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Review: Wheels Stop

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Wheels Stop: The Tragedies and Triumphs of the Space Shuttle Program, 1986–2011
by Rick Houston
Univ. of Nebraska Press, 2013
hardcover, 480 pp., illus.
ISBN 978-0-8032-3534-2

It’s been just over two a half years since the Space Shuttle Atlantis touched down at the Kennedy Space Center, completing the 135th and final mission of the program, but in many respects it seems far longer. The heated debates about whether to keep flying the Shuttle are distant memories, those arguments long since either won or lost, and even the squabbles about where the orbiters should go in their retirement have faded. The Space Shuttle is firmly part of NASA’s past, but its impact remains felt on the space agency today, and likely for many years to come.

“It was a time of creativity, innovation, and doing one-of-a-kind missions,” Kelso said of the early post-Challenger missions. “The flights we did in that time period had never been done before or since.”

In Wheels Stop, author Rick Houston revisits the Space Shuttle and the wide range of missions it performed. The title alone might indicate a book about the end of the Shuttle program, but he reviews a much broader swath of the program’s history, starting with STS-26, the first post-Challenger mission, and going through STS-135 in 2011. The book is not a dry, mission-by-mission recounting of the more than 100 missions flown in the post-Challenger era, but a more narrative examination of shuttle history based heavily on interviews with astronauts, flight controllers, and others involved with the program.

Rather than do a strictly chronological history of those Shuttle missions, Houston instead provides a more thematic organization to the book, writing chapters about the different types of missions the Shuttle flew. After the chapter about the return-to-flight STS-26 mission, Houston devotes a long (more than 60 pages) chapter to the scientific and military missions the orbiters flew in the late 1980s and well into the 1990s. These missions are often overlooked today, overshadowed by the Shuttle’s later roles in assembling the International Space Station, but they were critical for getting the Shuttle program back up to speed. “It was a time of creativity, innovation, and doing one-of-a-kind missions,” former flight director Rob Kelso recounts in the book. “The flights we did in that time period had never been done before or since.”

Another chapter is devoted to the various Shuttle missions to deploy and later service the Hubble Space Telescope, including the efforts to get the fifth and final servicing mission restored after NASA announced in 2004 it would not fly the mission. Later chapters examine the Shuttle-Mir missions and the early ISS assembly missions. The Columbia accident and the return to flight are covered in separate chapters, as are the remaining missions to assemble the ISS and, then, STS-135 and the closeout of the program.

Houston doesn’t try to give each mission equal treatment: some missions are covered in great detail, and others briefly mentioned at best. For example, STS-135 understandably gets a full chapter, but the preceding few missions get little mention, even STS-134 and all the attention surrounding its commander, Mark Kelly. However, Houston’s interviews offer a personal view of the missions and the Shuttle program in general, and in some cases don’t shy away from controversy. Charles Camarda, who flew on STS-114 and was the director of engineering at the Johnson Space Center during preparations for the following mission, STS-121, in 2006, discusses being removed from his position shortly before that launch: officially for unspecified “managerial behavior”, although Camarda suspects that it had to do with his disagreement with the decision by then-administrator Mike Griffin to launch the mission despite concerns by Camarda and others that there was still a serious risk of foam coming off the external tank. (Griffin says in the book that Camarda’s reassignment to the NASA Engineering and Safety Center “had nothing to do with the decision to fly or not fly on STS-121.”)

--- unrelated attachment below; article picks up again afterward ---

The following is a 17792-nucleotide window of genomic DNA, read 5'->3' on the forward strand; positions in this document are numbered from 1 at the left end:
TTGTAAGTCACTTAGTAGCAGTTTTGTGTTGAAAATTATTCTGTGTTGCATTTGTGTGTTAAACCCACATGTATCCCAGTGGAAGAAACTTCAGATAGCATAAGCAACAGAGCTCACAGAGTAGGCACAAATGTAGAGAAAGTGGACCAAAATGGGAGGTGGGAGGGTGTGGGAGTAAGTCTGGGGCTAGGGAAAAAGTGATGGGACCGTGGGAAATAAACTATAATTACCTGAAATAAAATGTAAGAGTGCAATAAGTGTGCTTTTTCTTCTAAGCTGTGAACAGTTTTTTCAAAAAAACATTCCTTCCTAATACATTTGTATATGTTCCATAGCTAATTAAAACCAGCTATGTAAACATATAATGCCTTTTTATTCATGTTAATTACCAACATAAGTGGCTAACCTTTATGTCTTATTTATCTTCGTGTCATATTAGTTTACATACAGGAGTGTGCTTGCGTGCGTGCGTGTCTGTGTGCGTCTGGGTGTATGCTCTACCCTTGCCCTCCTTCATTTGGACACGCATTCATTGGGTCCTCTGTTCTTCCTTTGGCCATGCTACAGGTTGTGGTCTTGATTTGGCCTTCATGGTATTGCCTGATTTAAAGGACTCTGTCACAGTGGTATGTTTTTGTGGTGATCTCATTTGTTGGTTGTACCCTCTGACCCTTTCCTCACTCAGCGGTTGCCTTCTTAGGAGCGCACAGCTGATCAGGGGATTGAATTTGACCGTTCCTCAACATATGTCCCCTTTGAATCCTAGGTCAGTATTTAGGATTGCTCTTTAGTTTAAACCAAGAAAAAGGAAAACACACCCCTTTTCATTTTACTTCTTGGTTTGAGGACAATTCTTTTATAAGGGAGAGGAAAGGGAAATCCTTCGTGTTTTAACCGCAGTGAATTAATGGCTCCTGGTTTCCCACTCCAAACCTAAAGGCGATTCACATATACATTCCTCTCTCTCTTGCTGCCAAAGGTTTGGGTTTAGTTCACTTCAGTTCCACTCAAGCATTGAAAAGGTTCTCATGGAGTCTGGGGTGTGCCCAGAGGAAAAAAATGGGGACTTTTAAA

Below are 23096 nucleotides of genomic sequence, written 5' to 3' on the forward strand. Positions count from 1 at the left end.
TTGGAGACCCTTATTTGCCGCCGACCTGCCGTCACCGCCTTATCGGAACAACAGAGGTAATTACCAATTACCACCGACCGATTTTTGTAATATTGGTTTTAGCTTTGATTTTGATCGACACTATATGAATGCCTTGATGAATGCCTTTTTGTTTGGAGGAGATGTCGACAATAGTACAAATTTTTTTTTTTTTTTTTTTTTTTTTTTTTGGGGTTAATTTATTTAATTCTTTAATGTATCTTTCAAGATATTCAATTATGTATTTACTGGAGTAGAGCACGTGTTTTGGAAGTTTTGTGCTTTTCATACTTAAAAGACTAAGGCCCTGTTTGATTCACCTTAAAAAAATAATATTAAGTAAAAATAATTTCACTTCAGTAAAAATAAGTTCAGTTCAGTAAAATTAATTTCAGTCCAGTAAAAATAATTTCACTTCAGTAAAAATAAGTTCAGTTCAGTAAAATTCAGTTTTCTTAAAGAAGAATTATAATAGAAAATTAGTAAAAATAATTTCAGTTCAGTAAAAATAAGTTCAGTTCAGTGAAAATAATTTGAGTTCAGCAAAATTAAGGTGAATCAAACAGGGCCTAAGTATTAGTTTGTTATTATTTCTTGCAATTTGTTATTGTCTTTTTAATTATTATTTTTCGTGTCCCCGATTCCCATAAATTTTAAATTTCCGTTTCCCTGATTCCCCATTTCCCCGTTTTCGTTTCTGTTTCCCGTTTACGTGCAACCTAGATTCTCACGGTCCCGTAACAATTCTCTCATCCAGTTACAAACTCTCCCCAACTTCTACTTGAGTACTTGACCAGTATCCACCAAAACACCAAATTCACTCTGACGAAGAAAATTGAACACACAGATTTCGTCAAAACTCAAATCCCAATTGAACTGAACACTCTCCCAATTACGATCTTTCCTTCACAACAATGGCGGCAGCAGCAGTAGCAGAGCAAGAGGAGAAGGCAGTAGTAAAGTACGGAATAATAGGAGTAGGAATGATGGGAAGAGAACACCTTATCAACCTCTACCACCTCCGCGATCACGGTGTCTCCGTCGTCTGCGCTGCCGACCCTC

Ross writes in the foreword that he believed that if the Shuttle continued to fly, “there was a fairly high probability of losing another vehicle and crew.”

While Wheels Stop provides an interesting, personal look at the post-Challenger history of the Shuttle program, it stumbles a bit at the end when Houston examines the end of the program and the uncertain future of NASA’s human spaceflight efforts. He makes several errors here, from claiming that Griffin became NASA administrator in the immediate aftermath of the Columbia accident (he took the job more than two years after the accident, and more than a year after President George W. Bush announced the Vision for Space Exploration) to suggesting that the major policy shift made by the Obama Administration was first announced in the president speech at the Kennedy Space Center (many of those policy elements were already in the administration’s budget request released two and a half months earlier.)

To this day, some lament the decision to end the Space Shuttle program despite its expense and the two fatal accidents, arguing that the program was flying quite well in its final years. Among those who don’t agree with that is former astronaut Jerry Ross, who, in the book’s foreword, said he believed that if the Shuttle continued to fly, “there was a fairly high probability of losing another vehicle and crew.” For better or for worse, the Space Shuttle is now part of history, and Wheels Stop offers an often fascinating review at what those orbiters accomplished.



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